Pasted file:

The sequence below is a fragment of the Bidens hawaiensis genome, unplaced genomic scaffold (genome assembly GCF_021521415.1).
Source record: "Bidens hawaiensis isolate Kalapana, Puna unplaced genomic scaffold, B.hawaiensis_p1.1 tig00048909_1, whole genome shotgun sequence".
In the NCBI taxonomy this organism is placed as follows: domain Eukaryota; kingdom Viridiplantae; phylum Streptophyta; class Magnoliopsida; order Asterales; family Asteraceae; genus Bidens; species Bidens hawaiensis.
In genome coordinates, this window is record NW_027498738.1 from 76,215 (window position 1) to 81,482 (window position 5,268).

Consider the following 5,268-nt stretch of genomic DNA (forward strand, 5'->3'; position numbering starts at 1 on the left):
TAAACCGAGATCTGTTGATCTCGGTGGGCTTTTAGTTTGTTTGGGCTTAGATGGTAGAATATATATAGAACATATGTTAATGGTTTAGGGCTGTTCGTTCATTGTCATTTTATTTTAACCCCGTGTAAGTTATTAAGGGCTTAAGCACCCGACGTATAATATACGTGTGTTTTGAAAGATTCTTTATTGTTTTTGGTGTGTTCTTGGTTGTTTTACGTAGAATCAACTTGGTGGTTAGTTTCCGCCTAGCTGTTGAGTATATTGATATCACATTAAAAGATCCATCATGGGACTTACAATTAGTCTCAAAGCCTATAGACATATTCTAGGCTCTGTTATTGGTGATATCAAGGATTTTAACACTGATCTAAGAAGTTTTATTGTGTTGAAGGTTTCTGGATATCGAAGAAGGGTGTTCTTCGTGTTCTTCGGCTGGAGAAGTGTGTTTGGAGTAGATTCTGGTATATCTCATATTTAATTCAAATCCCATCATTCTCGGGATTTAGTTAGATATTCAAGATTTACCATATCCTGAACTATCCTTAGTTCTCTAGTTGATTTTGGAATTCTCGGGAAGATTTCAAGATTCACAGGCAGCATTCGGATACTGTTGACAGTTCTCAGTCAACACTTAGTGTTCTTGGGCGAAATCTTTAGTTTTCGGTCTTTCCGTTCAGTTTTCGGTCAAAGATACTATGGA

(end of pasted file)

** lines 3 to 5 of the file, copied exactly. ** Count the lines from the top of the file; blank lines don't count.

In the NCBI taxonomy this organism is placed as follows: domain Eukaryota; kingdom Viridiplantae; phylum Streptophyta; class Magnoliopsida; order Asterales; family Asteraceae; genus Bidens; species Bidens hawaiensis.
In genome coordinates, this window is record NW_027498738.1 from 76,215 (window position 1) to 81,482 (window position 5,268).

Consider the following 5,268-nt stretch of genomic DNA (forward strand, 5'->3'; position numbering starts at 1 on the left):